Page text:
10th Class Science Carbon and its Compounds Crabon and Its Compounds

Crabon and Its Compounds

Category : 10th Class

 Carbon and Its Compounds


  • Carbon is a non-metal. All living things, plants and animals are made up of carbon based compounds which are called organic compounds.

We can test the presence of carbon in a material on the basis of the fact that carbon and its compounds burn in air to give carbon dioxide gas which turns lime water milky.


  • The atomic number of carbon is 6, i.e., K shell has 2 electrons and L shell has 4 electrons.


  • Occurrence of Carbon

Carbon occurs in nature in the 'free state' (as element) as well as in the 'combined state' (in the form of compounds with other elements).


  • Allotropes of Carbon

The three allotropes of carbon are diamond, graphite and buck minster fullerene.


  • Catenation and Tetravalency


  • The two characteristic properties of carbon which leads to the formation of o very large number of organic compounds are catenation and tetravalency.


  • Carbon atoms can link with one another by means of covalent bonds to form long chains (or rings) of carbon atoms.


  • When carbon atoms combine with one another, three types of chains are formed. These are : (i) straight chains, (ii) branched chains, and (iii) closed chains or ring type chains.


  • Hydrocarbons

Hydrocarbons are compounds of carbon and hydrogen. They can be saturated or unsaturated.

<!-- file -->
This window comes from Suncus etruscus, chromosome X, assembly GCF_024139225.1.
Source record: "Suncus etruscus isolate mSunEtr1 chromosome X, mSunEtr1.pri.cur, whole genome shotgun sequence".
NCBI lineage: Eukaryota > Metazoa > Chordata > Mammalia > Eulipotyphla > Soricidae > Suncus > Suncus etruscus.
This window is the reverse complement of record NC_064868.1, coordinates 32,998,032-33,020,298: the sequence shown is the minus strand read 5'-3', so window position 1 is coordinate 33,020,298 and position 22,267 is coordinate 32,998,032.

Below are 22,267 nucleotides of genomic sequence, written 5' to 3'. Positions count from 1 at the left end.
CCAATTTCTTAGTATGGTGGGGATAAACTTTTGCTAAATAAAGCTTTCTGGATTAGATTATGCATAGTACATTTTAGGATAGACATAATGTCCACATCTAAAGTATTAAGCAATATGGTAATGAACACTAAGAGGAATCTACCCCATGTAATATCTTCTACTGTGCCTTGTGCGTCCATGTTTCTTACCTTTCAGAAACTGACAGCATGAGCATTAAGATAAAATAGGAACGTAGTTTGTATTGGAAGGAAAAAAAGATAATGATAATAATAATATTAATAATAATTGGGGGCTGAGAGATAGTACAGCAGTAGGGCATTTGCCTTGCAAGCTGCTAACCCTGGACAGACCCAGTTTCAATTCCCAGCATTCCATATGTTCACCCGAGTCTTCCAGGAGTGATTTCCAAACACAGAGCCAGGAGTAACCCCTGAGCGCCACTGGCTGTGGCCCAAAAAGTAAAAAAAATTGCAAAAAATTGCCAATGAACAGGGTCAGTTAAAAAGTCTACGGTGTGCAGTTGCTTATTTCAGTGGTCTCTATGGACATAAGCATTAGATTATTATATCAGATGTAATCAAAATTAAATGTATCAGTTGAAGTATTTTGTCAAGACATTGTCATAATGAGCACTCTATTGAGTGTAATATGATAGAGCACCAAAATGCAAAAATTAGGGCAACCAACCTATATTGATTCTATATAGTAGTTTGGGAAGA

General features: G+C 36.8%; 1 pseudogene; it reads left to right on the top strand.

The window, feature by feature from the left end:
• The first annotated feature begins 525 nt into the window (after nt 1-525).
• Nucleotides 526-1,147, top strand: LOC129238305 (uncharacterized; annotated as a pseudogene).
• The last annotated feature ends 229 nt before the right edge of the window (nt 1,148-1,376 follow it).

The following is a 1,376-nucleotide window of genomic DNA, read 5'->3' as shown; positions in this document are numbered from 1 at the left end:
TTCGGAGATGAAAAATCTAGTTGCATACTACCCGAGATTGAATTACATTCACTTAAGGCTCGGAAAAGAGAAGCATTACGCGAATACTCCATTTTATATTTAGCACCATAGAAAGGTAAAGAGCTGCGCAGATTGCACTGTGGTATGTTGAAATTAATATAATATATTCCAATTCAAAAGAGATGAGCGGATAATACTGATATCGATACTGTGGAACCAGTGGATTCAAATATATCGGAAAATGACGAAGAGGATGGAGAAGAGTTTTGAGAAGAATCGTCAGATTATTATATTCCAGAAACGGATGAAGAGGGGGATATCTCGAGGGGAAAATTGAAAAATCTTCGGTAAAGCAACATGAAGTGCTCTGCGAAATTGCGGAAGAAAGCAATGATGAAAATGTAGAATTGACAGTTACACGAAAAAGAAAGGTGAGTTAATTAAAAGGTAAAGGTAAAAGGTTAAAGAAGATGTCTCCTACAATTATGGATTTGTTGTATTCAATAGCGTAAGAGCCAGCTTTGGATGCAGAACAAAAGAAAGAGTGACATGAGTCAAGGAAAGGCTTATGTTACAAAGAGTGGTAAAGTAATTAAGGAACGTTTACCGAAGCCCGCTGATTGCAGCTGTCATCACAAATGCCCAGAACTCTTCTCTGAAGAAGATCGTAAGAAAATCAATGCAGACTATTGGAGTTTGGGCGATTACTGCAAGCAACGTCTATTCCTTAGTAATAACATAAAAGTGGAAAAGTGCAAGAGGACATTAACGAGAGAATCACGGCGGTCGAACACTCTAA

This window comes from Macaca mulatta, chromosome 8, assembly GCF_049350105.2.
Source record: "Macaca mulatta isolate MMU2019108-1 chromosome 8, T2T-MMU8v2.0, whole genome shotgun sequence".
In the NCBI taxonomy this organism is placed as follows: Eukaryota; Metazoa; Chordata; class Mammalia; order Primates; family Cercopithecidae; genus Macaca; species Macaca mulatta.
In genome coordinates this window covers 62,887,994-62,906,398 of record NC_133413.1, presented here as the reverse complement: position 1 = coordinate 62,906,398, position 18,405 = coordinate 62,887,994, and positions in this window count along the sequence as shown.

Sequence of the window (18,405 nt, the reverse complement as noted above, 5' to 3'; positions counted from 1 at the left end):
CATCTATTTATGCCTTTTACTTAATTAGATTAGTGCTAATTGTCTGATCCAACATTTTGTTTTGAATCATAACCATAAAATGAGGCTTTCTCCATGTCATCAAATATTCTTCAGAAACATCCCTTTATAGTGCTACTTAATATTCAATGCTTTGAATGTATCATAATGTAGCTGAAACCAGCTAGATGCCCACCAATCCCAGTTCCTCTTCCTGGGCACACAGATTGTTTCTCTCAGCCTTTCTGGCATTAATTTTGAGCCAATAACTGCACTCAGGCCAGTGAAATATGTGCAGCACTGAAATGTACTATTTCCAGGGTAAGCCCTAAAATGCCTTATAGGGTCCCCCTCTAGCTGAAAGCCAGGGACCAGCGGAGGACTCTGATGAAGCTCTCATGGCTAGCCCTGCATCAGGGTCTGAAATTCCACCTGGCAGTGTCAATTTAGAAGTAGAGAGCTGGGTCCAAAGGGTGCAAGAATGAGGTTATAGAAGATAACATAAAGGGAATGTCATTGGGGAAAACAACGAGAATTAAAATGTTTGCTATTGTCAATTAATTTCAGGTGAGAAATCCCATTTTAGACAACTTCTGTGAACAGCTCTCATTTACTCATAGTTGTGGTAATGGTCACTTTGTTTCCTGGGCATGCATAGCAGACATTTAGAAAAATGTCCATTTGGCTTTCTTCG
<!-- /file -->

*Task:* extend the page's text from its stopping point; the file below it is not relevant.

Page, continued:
• Saturated Hydrocarbons (Alkanes)


  • A hydrocarbon in which carbon atoms are bonded to hydrogen atoms by only single bonds is called a saturated hydrocarbon. Saturated hydrocarbons are also called alkanes.


  • Unsaturated Hydrocarbons (Alkenes and Alkynes)

A hydrocarbon in which two carbon atoms are bonded by a 'double bond' or a 'triple bond' is called an unsaturated hydrocarbon. Ethene \[({{H}_{2}}C=C{{H}_{2}})\]and ethyne\[(HC\equiv CH)\]are two important unsaturated hydrocarbons, because ethene contains a double bond and ethyne contains a triple bond between two carbon atoms.


  • Isomers

The organic compounds having the same molecular formula but different structures are known as isomers. Isomerism is possible only with hydrocarbons having 4 or more carbon atoms.


  • Normal-butane has a straight chain structure whereas iso-butane has a branched chain structure.


  • Homologous series

A homologous series is a group of organic compounds having similar structures and similar chemical properties in which the successive compounds differ by - CK, group.


  • Coal and petroleum

Coal is a complex mixture of compounds of carbon, hydrogen and oxygen, and some free carbon. Small amounts of nitrogen and sulphur compounds are also present in coal.


  • Petroleum is a complex mixture of several solid, liquid and gaseous hydrocarbons mixed with water, salt and several particles present in earth's crust.


  • Petroleum oil (and natural gas) were formed by the decomposition of the remains of extremely small plants and animals buried under the sea millions of years ago.


  • Chemical properties of carbon compounds:

(i) Combustion or burning: Alkanes burn in air to produce a lot of heat due to which alkanes are excellent fuels.


(ii) Substitution Reactions: Saturated hydrocarbons, however, undergo substitution reactions with chlorine in the presence of sunlight.


(iii) Addition Reactions are undergone by all unsaturated hydrocarbons containing a double bond or a triple bond like the alkenes and alkynes.


  • Functional groups

Some of the important functional groups are



Functional group

Secondary suffix



- OH

- ol

Ethan + ol = Ethanol



- al

Ethane + al = Ethanal


> C = O

- one

Propane + one = Propanone

Carboxylic acid


- oic acid

Ethane + oic = Ethanoic acid



- oate

Methyl + oate = ethanoate


  • Soaps and detergents

            Soaps and detergents are sodium salts of different organic acids (or) fatty acids.




Notes - Crabon and Its Compounds
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